Urban air pollutants and their micro effects on medieval stained glass windows
Faculty of Sciences. Chemistry
Microchemical journal. - New York
, p. 508-513
University of Antwerp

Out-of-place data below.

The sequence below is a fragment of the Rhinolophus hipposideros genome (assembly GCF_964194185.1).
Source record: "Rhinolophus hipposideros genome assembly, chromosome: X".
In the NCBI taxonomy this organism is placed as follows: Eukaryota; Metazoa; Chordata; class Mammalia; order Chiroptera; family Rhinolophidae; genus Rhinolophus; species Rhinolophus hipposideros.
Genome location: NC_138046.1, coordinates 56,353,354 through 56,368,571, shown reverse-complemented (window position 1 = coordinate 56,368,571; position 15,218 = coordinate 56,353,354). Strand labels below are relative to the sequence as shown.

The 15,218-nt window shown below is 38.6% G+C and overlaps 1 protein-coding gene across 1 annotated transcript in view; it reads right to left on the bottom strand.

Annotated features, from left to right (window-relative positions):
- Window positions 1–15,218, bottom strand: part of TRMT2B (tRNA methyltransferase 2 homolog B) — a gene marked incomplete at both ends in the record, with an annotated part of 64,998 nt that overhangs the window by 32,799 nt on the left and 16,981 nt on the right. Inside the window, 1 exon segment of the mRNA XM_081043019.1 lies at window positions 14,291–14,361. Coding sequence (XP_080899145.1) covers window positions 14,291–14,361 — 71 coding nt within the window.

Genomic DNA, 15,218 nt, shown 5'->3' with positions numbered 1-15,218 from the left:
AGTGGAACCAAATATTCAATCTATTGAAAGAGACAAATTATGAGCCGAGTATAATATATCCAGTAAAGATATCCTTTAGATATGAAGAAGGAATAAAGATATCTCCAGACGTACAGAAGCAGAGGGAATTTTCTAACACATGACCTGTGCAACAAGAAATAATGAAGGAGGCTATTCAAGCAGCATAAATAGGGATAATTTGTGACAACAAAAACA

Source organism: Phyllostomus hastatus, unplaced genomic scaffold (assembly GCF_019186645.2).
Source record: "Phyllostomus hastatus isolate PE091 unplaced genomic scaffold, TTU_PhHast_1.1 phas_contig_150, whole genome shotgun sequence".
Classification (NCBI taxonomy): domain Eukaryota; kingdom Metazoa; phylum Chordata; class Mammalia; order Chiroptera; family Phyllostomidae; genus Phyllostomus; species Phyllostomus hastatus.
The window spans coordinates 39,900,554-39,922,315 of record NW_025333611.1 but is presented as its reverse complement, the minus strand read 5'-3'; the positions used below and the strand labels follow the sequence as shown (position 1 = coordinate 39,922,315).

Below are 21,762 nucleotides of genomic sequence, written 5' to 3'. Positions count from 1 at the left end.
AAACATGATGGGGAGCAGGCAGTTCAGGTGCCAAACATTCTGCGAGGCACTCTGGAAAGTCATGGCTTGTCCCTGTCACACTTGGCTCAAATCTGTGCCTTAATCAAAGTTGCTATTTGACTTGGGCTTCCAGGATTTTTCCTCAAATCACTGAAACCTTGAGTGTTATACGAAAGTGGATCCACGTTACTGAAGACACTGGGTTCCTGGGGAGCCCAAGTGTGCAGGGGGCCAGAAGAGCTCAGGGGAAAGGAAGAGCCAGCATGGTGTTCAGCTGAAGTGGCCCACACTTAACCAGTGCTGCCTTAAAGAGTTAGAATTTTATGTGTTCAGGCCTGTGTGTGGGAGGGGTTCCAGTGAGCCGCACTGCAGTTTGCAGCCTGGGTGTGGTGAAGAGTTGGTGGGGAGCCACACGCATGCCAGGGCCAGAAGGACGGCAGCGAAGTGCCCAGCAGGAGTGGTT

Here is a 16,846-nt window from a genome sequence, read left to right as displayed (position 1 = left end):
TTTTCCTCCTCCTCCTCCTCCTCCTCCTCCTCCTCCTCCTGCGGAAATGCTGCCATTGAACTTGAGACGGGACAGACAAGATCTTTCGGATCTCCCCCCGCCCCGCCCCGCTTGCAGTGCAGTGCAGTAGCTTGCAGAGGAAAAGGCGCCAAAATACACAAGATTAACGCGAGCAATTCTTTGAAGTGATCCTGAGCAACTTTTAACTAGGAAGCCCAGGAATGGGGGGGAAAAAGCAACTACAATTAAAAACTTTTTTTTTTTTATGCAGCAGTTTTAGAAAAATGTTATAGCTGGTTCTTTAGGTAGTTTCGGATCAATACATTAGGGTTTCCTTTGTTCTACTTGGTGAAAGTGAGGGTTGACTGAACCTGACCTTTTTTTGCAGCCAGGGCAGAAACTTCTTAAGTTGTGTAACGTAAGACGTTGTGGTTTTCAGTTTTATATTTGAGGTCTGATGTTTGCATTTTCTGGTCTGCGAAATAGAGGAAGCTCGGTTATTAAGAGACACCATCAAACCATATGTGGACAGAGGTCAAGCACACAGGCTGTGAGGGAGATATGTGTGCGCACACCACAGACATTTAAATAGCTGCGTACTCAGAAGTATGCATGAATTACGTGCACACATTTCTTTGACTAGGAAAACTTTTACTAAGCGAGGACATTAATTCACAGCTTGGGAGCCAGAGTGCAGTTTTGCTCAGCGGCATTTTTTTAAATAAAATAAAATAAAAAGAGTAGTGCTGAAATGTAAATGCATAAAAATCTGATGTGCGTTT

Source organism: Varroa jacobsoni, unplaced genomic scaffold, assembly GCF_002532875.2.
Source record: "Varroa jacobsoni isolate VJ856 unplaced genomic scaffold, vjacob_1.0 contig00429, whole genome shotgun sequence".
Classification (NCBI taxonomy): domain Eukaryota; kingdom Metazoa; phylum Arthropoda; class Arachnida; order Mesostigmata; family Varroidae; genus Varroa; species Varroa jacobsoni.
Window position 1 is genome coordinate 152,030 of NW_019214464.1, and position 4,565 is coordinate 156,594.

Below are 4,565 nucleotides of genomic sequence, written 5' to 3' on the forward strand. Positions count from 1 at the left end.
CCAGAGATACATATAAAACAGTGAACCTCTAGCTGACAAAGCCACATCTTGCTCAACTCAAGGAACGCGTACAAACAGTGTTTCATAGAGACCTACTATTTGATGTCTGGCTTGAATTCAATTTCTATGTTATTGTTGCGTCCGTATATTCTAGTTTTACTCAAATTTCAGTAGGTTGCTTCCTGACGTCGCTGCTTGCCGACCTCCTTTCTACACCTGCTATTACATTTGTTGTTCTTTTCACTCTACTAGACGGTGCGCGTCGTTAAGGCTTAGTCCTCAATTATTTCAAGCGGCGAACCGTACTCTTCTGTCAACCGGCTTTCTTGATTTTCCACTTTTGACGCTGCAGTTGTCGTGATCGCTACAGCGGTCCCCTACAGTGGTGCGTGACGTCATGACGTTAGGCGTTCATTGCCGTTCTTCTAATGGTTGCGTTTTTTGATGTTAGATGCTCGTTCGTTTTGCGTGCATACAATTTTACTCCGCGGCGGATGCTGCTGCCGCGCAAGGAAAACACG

Levels of urban gaseous and particulate pollutants were investigated in the Cathedral of Cologne, Germany in the framework of the EU-project VIDRIO. The purpose of this study was to evaluate the influence of a protective double glazing system on the preservation of ancient stained glass windows by sampling at protected and unprotected windows (indoors, in the interspace and outdoor of the Cathedral). The interspace between the ancient stained glass window and the protective glazing is flushed in the Cathedral by indoor air, hence isolating the historic glass from the outdoor air and exposing it to indoor air on both sides of the glass panels. Concentrations of aggressive gaseous pollutants such as NO2, SO2, O3 and CO2 as well as elemental concentrations of bulk particles and relative abundances of single particles were surveyed at all sampling locations. Elemental concentrations in bulk particulate matter were found to be significantly lower inside the Cathedral in comparison to the outdoor air. This result is advantageous for the stained glass windows. Single particle analysis of the samples from Cologne showed also soil dust and organic particles as well as sulphates and nitrates, from which the latter two compounds are dangerous for the stained glass windows. On the base of the obtained results, it can be concluded that the protective glazing system in the Cathedral of Cologne can be considered as predominantly advantageous from both the gases' point of view (except for NO2-candles burning) and from the particles' point of view.